This is the fifth and final article in the five-part series dealing with the topic of pornography/sexual addiction.
Concerned parents often ask me what they can do to prevent their children from becoming negatively affected by pornography and other harmful materials. The questions have a tone of heartfelt urgency, especially if the parents themselves have firsthand knowledge of the destructive nature of pornography.
It’s common to see the pervasiveness of pornography and other harmful materials and wonder if there is any hope of protecting children from the steady stream of intrusive images. Fortunately, parents have many tools available to help them protect and heal their families from the impact of pornography and other harmful materials.
Since so much of the pornography available to our children comes through electronic mediums such as the Internet, television, and handheld devices, it’s understandable that we would focus our attention on blocking and filtering content. Unfortunately, many parents still feel helpless after they install filters on their computers and lock all of the offensive channels on their televisions. Many parents tell me that they worry about their children still finding ways to access pornography outside the home. Despite their best efforts to protect their children at home, concerned parents still wonder if there is more they should do.
I believe it’s important to incorporate both “high tech” and “low tech” strategies when protecting our children from the harmful effects of pornography. One without the other is an incomplete plan for protecting our families. I’ll briefly explain both strategies.
“High tech” solutions are the filtering and other technology-based solutions I mentioned earlier. It’s critical that parents understand how pornography can be accessed through the different devices found in their homes. There are several organizations that educate and empower parents to protect their families from the impact of pornography. The top three I recommend most to parents are: Enough is Enough, The Lighted Candle Society, and The Utah Coalition Against Pornography.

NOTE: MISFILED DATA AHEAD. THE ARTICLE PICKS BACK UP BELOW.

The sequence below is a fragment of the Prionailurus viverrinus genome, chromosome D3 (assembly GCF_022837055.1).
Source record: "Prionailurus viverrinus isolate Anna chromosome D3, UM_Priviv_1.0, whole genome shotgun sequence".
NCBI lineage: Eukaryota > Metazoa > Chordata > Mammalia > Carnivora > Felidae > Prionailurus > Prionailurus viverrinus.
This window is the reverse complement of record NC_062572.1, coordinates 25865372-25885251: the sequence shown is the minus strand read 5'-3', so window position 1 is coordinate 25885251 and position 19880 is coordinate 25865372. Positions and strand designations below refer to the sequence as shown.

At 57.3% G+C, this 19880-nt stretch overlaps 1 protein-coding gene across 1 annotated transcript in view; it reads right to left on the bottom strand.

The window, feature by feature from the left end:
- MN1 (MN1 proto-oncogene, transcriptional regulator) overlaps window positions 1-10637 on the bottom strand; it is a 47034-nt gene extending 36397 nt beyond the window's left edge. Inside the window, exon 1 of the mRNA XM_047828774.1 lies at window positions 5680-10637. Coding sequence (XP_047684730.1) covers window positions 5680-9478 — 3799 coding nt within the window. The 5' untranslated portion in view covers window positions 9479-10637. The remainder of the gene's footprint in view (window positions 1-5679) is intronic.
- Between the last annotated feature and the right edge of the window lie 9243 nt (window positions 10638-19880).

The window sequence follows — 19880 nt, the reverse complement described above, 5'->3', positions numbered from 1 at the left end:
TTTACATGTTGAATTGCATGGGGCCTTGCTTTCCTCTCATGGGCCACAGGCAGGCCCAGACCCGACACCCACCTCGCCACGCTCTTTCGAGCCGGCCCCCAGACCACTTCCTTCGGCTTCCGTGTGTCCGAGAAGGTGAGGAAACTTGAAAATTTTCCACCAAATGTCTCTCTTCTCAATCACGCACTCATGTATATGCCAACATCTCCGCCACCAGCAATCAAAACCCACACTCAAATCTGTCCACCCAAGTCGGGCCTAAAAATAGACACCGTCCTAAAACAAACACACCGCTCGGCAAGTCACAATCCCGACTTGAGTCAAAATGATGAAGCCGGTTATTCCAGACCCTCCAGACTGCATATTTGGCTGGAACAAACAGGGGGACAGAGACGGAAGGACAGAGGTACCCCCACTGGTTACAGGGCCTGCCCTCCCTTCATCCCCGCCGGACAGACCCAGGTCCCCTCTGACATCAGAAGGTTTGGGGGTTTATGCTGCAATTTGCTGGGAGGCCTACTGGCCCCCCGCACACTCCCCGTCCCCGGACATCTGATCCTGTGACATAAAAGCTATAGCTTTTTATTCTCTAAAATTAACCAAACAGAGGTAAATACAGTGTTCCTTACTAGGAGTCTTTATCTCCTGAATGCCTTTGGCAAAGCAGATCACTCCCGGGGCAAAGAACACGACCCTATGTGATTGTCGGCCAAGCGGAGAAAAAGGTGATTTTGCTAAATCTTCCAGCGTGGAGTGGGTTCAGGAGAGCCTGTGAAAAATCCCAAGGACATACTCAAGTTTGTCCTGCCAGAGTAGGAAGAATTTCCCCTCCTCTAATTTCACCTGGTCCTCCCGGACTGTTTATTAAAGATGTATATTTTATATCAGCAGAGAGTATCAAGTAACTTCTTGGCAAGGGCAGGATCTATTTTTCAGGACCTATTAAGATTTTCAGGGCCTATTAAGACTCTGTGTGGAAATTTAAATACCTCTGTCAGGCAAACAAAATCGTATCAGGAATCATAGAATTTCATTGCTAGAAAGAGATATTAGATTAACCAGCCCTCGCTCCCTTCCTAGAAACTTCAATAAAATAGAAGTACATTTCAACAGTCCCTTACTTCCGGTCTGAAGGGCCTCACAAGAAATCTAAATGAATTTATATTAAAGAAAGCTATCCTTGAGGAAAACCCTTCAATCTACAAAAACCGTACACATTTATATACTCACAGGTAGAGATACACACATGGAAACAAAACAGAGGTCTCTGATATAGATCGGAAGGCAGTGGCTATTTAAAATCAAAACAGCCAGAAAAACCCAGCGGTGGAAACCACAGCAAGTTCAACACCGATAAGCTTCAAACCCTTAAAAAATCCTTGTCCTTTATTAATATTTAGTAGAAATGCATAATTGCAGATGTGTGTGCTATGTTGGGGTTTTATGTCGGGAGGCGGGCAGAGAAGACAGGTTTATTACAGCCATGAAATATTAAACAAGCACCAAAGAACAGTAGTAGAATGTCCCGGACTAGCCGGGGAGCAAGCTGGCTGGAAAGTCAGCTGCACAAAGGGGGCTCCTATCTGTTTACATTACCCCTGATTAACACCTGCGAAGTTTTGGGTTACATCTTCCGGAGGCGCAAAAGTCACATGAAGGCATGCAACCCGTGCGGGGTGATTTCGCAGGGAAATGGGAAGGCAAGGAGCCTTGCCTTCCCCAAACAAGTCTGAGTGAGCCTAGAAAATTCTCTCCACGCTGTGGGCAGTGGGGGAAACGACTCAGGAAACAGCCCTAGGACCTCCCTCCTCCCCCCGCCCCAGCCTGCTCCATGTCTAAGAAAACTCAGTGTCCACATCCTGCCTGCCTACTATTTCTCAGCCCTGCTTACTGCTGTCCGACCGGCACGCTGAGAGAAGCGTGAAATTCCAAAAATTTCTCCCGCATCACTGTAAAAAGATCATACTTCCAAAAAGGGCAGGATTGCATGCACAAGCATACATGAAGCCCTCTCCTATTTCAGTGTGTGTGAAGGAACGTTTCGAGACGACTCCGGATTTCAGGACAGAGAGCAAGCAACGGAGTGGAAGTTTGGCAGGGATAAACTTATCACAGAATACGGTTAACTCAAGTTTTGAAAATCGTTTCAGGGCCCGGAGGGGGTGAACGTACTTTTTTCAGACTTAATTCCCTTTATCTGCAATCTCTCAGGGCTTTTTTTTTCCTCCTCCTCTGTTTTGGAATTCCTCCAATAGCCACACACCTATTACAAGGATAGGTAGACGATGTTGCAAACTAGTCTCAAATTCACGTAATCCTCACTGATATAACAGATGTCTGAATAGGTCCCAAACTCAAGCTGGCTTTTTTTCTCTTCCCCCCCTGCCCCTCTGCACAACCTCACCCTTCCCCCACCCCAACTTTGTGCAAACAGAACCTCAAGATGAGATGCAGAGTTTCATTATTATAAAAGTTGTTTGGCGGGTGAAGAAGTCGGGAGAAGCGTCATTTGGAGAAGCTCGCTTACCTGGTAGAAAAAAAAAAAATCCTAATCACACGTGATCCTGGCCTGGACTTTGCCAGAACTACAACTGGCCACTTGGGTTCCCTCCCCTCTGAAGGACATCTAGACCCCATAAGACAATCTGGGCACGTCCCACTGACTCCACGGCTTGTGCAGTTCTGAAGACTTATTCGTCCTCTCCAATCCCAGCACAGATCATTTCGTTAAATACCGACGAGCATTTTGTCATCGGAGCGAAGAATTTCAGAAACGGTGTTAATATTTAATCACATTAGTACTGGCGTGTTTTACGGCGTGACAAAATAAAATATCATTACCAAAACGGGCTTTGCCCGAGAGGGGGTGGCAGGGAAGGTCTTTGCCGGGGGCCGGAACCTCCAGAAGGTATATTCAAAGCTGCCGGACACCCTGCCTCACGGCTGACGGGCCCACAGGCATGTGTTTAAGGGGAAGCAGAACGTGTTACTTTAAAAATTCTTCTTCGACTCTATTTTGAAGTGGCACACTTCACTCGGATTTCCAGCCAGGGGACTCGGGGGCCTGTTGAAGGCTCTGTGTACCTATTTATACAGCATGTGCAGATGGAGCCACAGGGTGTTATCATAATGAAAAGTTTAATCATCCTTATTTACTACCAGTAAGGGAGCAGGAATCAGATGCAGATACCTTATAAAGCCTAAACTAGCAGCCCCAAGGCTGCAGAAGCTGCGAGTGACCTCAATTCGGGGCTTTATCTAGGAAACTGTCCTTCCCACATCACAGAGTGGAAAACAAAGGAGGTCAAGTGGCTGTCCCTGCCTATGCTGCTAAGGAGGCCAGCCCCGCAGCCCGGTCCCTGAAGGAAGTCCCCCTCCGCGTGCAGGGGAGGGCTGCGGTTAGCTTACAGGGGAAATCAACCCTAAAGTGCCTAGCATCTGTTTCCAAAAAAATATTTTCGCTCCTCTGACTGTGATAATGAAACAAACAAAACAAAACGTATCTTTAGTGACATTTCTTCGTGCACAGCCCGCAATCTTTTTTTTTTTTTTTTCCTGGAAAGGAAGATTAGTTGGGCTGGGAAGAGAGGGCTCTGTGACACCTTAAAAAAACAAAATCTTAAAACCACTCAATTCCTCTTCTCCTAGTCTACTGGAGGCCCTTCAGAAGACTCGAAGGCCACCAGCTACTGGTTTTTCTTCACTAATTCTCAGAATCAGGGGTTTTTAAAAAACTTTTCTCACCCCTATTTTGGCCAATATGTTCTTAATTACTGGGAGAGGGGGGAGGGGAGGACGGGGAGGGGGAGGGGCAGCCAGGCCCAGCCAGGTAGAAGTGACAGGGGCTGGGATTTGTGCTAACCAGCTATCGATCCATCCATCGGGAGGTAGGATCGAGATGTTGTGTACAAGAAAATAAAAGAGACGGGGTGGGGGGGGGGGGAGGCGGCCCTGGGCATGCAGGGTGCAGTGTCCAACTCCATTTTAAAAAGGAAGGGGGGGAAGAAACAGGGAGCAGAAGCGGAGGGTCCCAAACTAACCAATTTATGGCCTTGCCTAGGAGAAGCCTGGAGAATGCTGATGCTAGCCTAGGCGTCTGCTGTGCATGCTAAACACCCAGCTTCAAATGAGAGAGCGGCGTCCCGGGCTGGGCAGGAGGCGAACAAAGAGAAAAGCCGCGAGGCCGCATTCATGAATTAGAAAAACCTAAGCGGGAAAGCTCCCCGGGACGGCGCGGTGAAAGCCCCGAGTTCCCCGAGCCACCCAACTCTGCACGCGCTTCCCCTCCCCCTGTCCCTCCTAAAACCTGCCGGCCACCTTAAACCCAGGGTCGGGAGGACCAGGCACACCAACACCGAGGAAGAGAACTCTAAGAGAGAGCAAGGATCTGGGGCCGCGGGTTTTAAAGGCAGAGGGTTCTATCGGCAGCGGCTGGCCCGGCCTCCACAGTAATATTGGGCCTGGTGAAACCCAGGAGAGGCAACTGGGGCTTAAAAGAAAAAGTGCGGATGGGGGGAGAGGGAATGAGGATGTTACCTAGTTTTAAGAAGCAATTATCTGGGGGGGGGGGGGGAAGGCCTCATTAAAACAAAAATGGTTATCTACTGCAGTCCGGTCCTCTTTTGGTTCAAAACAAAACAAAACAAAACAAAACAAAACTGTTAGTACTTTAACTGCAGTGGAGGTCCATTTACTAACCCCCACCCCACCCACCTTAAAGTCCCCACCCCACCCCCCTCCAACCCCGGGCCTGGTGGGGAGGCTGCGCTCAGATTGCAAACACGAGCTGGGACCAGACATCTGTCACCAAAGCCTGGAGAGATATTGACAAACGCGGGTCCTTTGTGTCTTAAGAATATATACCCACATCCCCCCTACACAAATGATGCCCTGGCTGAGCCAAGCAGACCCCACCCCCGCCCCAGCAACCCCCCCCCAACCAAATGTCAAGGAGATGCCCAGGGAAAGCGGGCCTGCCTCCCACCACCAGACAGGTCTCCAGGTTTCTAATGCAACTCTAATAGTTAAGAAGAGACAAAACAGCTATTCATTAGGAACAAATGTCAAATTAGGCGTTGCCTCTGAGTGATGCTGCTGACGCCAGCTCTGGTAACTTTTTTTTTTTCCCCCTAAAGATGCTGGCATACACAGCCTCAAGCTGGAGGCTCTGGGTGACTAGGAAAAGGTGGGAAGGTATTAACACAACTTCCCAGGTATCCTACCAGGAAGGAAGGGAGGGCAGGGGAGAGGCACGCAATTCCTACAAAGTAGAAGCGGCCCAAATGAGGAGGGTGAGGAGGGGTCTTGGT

“Low tech” solutions are relational solutions that minimize the risk of children and teens becoming addicted to pornography. These solutions include helping children recognize and manage their emotions in healthy ways, improving the attachment bonds between parents and children, teaching children how to form healthy relationships, creating an emotionally safe climate in the home, and teaching children about healthy sexuality.
While we can’t perfectly protect our children from encountering pornographic material, we can work with them to know what to do and how to respond in ways that improve the likelihood that they won’t become addicted to it.
Many of these “low-tech” solutions are found in books such as “What’s the Big Deal About Pornography” by Dr. Jill Manning and “Talking to your Kids About Sex” by Mark and Debbie Laaser. Local marriage and family therapist, Jeffrey Ford, has also written an article called “Creating Safe Places to Talk About Dangerous Things“. These resources will help you begin to understand how implementing “low-tech” solutions alongside “high-tech” solutions can create the best outcomes for protecting your family.